Risk of Abuse or Psychological Manipulation

Another commonly cited argument against legalising incest is the risk that to do so would expose vulnerable family members to a greater danger of abuse or trauma. Particularly between parent and child, there is the risk of an imbalance of power that may make the latter more susceptible to inappropriate advances. Even once above the age of consent, the risk of brainwash in such situations of control mean that establishing genuine consent may be considered simply too difficult to permit change.

In the accidental incest scenario however, where donor children have grown up in entirely separate families and are unaware when they meet the person that they are related, it seems impossible to sustain the argument that this might be a product of psychological abuse. This is distinguishable even from the ECHR ruling, where though the siblings had not grown up together, they were aware of their relationship when they met. Here, there is truly no risk of such a potentially pernicious dynamic creeping into the relationship – how could it when they simply did not know? This must be considered a significant distinguishing factor between instances of ‘conventional’ and ‘accidental’ incest which ought to be taken into account.


The ‘Ick’ Factor

This seems to leave one final reason – that which might fairly, albeit somewhat imprecisely, be described as the ‘ick’ factor. Though there is debate as to whether we are evolutionarily programmed to avoid incestuous relationships, or this aversion is simply a product of social conditioning, there is no avoiding the fact that incest remains strongly taboo. Yet until not so long ago, the same might have been said of homosexuality – demonstrating the challenges of purporting to rely on such ideas of cultural norms. Though naturally this issue is likely to affect a far smaller demographic, the very essence of rights is that they are individualistic. Everyone, no matter how unusual their circumstance, is entitled to have theirs respected. If said feeling of ‘ick’ cannot be rationalised, therefore, then no matter how shocking it certainly should not be grounds to void a marriage.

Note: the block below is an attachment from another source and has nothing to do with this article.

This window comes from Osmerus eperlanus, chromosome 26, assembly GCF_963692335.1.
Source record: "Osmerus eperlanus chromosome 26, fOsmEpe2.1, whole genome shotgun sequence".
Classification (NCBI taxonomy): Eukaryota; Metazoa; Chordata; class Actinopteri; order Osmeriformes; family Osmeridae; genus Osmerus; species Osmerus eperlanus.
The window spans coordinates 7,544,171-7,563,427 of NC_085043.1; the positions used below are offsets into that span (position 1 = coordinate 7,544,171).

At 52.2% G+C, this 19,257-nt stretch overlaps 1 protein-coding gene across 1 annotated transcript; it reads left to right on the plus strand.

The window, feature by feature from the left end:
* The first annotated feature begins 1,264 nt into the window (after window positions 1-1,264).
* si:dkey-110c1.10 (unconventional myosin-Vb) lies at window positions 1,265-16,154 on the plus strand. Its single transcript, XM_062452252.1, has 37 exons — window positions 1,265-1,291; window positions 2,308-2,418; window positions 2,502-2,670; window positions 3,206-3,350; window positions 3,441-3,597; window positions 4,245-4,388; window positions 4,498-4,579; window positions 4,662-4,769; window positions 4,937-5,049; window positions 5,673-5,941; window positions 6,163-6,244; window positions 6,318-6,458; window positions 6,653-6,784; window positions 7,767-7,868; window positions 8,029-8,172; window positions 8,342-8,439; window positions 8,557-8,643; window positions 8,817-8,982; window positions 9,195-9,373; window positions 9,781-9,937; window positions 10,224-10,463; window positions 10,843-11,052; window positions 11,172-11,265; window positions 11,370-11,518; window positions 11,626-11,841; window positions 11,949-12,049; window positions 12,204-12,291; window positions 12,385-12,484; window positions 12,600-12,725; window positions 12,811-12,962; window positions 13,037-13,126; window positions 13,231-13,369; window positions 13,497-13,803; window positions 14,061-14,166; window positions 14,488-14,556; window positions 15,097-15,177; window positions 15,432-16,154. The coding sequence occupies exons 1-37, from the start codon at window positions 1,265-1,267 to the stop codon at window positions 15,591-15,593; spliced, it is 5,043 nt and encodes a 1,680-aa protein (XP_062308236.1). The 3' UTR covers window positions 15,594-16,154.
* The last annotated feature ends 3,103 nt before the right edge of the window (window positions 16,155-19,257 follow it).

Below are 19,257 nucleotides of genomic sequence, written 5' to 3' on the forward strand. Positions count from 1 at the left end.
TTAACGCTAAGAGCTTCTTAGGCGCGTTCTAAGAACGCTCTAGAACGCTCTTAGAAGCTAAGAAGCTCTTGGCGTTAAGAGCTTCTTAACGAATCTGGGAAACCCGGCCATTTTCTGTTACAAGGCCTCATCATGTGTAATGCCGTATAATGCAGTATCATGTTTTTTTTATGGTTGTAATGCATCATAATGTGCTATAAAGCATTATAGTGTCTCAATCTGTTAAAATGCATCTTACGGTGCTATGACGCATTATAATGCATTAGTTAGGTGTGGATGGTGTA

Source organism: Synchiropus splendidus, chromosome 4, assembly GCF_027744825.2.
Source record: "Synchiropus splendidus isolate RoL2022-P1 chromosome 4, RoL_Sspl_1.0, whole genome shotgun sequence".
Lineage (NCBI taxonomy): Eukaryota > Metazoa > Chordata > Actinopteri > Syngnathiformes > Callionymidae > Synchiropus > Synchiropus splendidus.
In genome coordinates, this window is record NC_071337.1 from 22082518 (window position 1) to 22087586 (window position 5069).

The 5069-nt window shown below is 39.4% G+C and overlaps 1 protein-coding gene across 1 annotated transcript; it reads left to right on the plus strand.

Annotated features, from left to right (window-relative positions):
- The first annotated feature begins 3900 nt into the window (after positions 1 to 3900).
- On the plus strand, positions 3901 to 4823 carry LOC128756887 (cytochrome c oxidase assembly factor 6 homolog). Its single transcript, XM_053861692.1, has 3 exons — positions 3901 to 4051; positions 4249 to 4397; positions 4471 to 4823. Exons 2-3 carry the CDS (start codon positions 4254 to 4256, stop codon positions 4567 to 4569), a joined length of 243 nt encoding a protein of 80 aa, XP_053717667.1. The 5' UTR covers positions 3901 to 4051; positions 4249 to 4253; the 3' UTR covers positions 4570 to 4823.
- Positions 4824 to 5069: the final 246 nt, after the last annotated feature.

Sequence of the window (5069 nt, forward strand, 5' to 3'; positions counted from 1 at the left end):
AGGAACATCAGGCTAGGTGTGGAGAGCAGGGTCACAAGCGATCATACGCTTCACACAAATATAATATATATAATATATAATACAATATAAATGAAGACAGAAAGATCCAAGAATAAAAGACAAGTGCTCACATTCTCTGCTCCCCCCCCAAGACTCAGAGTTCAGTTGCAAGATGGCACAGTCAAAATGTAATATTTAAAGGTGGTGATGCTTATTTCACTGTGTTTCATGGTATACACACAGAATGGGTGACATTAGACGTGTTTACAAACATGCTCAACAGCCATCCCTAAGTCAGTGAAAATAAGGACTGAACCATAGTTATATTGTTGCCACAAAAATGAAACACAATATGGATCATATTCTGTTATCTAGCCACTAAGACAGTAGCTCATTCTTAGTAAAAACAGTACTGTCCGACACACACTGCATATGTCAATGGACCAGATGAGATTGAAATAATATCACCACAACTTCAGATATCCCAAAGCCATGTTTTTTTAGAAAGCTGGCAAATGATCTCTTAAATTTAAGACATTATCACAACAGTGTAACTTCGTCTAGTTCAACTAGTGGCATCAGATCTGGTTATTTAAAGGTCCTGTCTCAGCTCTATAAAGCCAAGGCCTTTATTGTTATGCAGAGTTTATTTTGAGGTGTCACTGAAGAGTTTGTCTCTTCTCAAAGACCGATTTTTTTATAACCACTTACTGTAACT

Undeniably, this issue is a complex and sensitive one. Whether it can really be said that such relationships are deserving of stigma and legal condemnation, however, has here been questioned. Though a blanket liberalisation of prohibited degrees legislation may not be desirable, it is suggested that particularly in the case of ‘accidental’ incest, a more nuanced analysis is necessary. Both the rarity of the situation and the significance of the ramifications suggest all the relevant facts need to be weighed up before official measures are taken: the sexuality of the couple, how long they have known about their relationship, their feelings on the matter. As always, decision makers should be willing to challenge their inherent biases – look past social stigma to achieve the right outcome on the facts. Such analysis is necessary for such circumstances to be properly dealt with. Social discomfort ought not be a barrier to this.

[1] Temple Pol. & Civ. Rts. L. Rev. 7:2, 285-302.